For decades now, companies have been hedging, especially those that are in the commodities business or depend heavily on commodities. But until recently, it was hard for outsiders to understand how companies used contracts. But in 2008, the Financial Accounting Standards Board’s Rule 161 required public companies to classify derivatives in their filings as either hedging vehicles or non-hedge derivatives. A team of academic accountants recently examined the filings of 87 oil and gas companies and found a remarkable amount of their hedging was actually economic, or speculative, in nature. According to their paper, “More than six out of every ten firms studied actually use the instruments for purposes other than managing risks.”
Swaminathan Sridharan, one of the study's authors and a professor of accounting at Northwestern University’s Kellogg School, was surprised by the finding. “Some 62% of hedges in the oil and gas industry don’t qualify for hedge accounting.
“A true hedge should help to reduce earnings and cash flow volatility, but the hedges that are not really true hedges actually increase volatility,” Sridharan adds.
“We found that firms that do a lot of non-economic hedging seem to be trying to manage their earnings, for example, so that they can meet analysts’ projections,” he says. Among just those companies whose derivatives were not structured as hedges, derivatives produced gains equal to 92.7% of their earnings excluding such gains. “They are almost doubling their earnings through the use of their derivatives,” Sridharan says.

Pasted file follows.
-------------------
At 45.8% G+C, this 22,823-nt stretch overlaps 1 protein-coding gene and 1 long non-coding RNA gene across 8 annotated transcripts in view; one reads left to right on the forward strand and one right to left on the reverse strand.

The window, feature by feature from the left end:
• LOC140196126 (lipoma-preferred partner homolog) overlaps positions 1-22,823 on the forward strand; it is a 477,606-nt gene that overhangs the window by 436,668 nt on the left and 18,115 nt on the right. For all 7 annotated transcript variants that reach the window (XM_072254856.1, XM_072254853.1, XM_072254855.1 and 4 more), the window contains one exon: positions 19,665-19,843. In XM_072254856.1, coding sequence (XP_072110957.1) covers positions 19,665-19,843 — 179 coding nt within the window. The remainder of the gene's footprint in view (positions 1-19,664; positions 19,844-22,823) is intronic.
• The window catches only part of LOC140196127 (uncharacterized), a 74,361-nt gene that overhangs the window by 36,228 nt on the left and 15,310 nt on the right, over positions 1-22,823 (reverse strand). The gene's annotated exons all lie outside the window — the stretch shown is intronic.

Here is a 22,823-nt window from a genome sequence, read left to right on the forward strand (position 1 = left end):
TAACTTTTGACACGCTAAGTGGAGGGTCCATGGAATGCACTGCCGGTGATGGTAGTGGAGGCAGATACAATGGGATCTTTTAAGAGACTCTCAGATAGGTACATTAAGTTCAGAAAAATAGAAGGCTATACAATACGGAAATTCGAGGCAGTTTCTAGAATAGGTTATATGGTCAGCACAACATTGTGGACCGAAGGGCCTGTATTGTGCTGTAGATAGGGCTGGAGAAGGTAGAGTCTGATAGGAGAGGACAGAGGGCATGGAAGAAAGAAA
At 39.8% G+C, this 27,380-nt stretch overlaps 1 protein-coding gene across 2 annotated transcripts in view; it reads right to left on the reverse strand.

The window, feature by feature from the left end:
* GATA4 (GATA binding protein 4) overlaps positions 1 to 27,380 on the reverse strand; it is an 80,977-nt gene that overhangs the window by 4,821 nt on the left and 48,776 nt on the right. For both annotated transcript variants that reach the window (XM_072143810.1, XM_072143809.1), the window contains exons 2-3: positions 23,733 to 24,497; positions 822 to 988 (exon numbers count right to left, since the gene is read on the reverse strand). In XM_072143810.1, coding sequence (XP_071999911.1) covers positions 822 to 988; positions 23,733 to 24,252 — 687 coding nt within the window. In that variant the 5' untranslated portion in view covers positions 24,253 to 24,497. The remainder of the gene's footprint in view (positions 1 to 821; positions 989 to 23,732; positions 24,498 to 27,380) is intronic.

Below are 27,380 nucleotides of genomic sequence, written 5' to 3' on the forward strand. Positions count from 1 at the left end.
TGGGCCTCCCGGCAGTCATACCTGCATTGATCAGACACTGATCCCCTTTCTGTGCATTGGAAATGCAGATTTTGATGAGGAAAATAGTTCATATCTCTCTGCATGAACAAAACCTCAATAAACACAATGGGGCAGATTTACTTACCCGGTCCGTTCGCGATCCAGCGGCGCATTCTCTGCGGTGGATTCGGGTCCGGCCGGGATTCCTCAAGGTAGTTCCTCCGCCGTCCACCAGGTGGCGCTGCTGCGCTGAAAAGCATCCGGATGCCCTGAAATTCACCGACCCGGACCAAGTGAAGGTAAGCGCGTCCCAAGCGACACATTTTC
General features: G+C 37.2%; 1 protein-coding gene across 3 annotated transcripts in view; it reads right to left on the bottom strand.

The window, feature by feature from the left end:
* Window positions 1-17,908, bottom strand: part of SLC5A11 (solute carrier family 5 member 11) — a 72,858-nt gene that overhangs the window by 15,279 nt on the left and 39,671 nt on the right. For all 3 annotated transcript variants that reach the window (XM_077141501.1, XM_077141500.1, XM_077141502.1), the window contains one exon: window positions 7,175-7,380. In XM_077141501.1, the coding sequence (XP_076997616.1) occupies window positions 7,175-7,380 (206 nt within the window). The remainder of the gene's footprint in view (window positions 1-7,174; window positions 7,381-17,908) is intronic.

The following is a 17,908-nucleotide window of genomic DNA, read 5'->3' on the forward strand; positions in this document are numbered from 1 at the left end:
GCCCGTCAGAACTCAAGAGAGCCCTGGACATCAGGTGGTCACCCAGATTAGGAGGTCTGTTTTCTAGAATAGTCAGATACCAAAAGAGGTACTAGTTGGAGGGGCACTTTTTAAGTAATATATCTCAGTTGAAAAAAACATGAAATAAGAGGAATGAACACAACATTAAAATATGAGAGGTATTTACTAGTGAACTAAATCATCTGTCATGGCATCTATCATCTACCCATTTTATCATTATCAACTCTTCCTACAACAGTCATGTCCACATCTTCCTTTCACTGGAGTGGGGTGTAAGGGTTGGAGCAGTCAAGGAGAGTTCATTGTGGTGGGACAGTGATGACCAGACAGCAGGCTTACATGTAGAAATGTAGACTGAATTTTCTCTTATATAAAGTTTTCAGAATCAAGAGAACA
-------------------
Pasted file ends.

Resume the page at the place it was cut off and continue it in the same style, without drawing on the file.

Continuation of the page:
The market performance of the companies suggests such practices don’t fool investors. “We find the market penalizes those companies that use non-hedge-designated derivatives,” Sridharan says.
At least one accounting expert questions the study’s conclusions. “I suspect there is some speculative use of derivatives going on here, but I think the reason for most of the non-hedge accounting is that companies simply get sick of trying to comply with Rule 161,” says Ira Kawaller, principal at Kawaller & Co.
While FASB’s goal of preventing companies from using hedging to hide real gains and losses was laudable, the regulator ended up making compliance “too onerous,” he says.
Lars Lochstoer, a finance professor at Columbia Business School who has also been examining derivative use by the energy industry, says he’s surprised at the extent of non-hedging use, but adds, “When I talk with people in the oil industry, they think they have better knowledge of the market and want to take advantage of it, so it’s not surprising that they are trading on that information advantage.”